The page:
Sure, there are lots of foreclosures sweeping the city, sadly to say, but none is quite like 22 West 24th Street. Beyond the property's current $82,987 in back taxes, an ownership fight between an infirm mother and her mentally challenged son, a 2003 fire and 2007 collapse, the property is also the location of renowned architect Stanford White's dalliances with a married 16-year-old girl over 100 years ago, according to an article in The Real Deal today.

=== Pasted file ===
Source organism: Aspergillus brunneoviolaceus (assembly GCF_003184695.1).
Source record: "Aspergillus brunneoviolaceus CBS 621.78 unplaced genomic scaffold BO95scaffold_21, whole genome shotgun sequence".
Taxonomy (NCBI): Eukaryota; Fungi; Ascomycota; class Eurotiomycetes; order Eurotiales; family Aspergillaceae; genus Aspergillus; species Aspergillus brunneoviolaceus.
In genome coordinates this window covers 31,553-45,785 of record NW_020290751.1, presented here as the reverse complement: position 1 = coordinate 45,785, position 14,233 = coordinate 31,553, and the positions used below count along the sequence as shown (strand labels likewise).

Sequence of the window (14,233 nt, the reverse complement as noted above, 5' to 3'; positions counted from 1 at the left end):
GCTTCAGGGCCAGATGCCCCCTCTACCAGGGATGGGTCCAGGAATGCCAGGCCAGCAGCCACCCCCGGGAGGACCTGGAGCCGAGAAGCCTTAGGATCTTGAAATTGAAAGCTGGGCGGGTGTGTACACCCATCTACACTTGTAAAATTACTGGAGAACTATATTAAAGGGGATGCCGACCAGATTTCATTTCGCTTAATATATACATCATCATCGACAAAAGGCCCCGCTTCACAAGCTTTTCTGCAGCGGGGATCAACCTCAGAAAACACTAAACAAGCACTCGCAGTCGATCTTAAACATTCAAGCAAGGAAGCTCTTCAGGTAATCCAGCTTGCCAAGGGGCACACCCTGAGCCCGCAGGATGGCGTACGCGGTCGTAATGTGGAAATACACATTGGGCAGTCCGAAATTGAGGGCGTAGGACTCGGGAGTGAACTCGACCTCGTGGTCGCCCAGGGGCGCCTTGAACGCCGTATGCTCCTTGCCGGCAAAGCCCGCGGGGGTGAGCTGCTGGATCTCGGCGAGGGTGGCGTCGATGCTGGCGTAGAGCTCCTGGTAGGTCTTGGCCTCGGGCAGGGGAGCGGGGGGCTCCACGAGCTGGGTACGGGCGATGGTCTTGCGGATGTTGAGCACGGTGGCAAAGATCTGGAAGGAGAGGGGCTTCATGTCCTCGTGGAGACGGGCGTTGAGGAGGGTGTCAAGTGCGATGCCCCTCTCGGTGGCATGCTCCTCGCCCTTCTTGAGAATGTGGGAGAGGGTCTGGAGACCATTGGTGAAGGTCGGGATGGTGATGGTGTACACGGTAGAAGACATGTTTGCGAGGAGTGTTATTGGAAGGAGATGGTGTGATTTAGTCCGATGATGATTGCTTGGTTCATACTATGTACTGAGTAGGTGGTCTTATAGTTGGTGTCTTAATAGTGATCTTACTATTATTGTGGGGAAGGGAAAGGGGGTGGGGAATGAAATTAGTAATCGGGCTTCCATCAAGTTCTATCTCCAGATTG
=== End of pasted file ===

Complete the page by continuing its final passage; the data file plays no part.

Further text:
In 1901, White, a famous playboy, began liaisons with actress and model Evelyn Nesbit, who was 16 at the time. White was a partner at the prestigious firm McKim, Meade [sic] and White, where he designed iconic New York City structures such as the Washington Square Arch and the New York Herald Building. White and Nesbit would rendezvous at the four-story building at 22 West 24th Street. They carried on the affair for years, fueling the rage of Nesbit's husband, millionaire Harry Thaw, who fatally shot White during a musical in the architect's own creation, Madison Square Garden, in 1906.And to think all these years we'd assumed he was famous simply for being part of that incomprable Beaux Arts trio. And mustache. Funny how history has a way of coming around, though. We guess some buildings are just cursed. (via Curbed)